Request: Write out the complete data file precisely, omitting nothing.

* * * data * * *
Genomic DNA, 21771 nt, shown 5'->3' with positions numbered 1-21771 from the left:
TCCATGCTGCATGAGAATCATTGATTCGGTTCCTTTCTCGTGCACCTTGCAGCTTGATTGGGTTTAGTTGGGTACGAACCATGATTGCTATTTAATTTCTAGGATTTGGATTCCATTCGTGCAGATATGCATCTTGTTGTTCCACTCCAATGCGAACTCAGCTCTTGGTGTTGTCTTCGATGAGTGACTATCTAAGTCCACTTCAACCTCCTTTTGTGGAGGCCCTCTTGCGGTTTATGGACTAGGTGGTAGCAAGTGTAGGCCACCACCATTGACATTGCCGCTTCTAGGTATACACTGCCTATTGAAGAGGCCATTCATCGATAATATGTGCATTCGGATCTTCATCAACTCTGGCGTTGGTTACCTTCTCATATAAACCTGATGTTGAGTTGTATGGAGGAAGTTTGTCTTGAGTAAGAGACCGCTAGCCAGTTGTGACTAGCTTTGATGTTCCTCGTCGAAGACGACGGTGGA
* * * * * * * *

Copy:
Genomic DNA, 21771 nt, shown 5'->3' with positions numbered 1-21771 from the left:
TCCATGCTGCATGAGAATCATTGATTCGGTTCCTTTCTCGTGCACCTTGCAGCTTGATTGGGTTTAGTTGGGTACGAACCATGATTGCTATTTAATTTCTAGGATTTGGATTCCATTCGTGCAGATATGCATCTTGTTGTTCCACTCCAATGCGAACTCAGCTCTTGGTGTTGTCTTCGATGAGTGACTATCTAAGTCCACTTCAACCTCCTTTTGTGGAGGCCCTCTTGCGGTTTATGGACTAGGTGGTAGCAAGTGTAGGCCACCACCATTGACATTGCCGCTTCTAGGTATACACTGCCTATTGAAGAGGCCATTCATCGATAATATGTGCATTCGGATCTTCATCAACTCTGGCGTTGGTTACCTTCTCATATAAACCTGATGTTGAGTTGTATGGAGGAAGTTTGTCTTGAGTAAGAGACCGCTAGCCAGTTGTGACTAGCTTTGATGTTCCTCGTCGAAGACGACGGTGGA